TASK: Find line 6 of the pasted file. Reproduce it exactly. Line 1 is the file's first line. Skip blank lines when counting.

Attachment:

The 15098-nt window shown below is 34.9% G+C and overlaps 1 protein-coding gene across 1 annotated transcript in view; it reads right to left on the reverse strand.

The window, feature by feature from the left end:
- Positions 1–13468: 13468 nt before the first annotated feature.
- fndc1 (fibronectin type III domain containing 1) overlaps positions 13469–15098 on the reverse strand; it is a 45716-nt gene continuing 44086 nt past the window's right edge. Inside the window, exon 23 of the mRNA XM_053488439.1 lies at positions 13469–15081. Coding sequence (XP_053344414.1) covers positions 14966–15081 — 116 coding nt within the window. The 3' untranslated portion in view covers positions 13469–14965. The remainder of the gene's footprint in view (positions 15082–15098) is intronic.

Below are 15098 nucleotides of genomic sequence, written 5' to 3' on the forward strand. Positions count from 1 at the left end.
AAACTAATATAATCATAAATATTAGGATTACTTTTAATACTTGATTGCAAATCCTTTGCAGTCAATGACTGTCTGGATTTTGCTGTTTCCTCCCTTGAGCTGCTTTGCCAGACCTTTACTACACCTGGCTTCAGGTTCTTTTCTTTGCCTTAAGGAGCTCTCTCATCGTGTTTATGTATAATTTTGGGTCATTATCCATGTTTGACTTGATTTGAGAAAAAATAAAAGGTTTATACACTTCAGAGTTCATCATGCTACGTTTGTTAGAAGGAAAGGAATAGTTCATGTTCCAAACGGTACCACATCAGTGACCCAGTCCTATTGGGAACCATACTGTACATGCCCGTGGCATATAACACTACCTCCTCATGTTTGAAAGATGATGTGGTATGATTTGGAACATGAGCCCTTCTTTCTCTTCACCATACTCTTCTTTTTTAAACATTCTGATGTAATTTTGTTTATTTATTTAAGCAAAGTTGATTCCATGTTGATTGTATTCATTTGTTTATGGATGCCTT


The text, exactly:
AAACTAATATAATCATAAATATTAGGATTACTTTTAATACTTGATTGCAAATCCTTTGCAGTCAATGACTGTCTGGATTTTGCTGTTTCCTCCCTTGAGCTGCTTTGCCAGACCTTTACTACACCTGGCTTCAGGTTCTTTTCTTTGCCTTAAGGAGCTCTCTCATCGTGTTTATGTATAATTTTGGGTCATTATCCATGTTTGACTTGATTTGAGAAAAAATAAAAGGTTTATACACTTCAGAGTTCATCATGCTACGTTTGTTAGAAGGAAAGGAATAGTTCATGTTCCAAACGGTACCACATCAGTGACCCAGTCCTATTGGGAACCATACTGTACATGCCCGTGGCATATAACACTACCTCCTCATGTTTGAAAGATGATGTGGTATGATTTGGAACATGAGCCCTTCTTTCTCTTCACCATACTCTTCTTTTTTAAACATTCTGATGTAATTTTGTTTATTTATTTAAGCAAAGTTGATTCCATGTTGATTGTATTCATTTGTTTATGGATGCCTT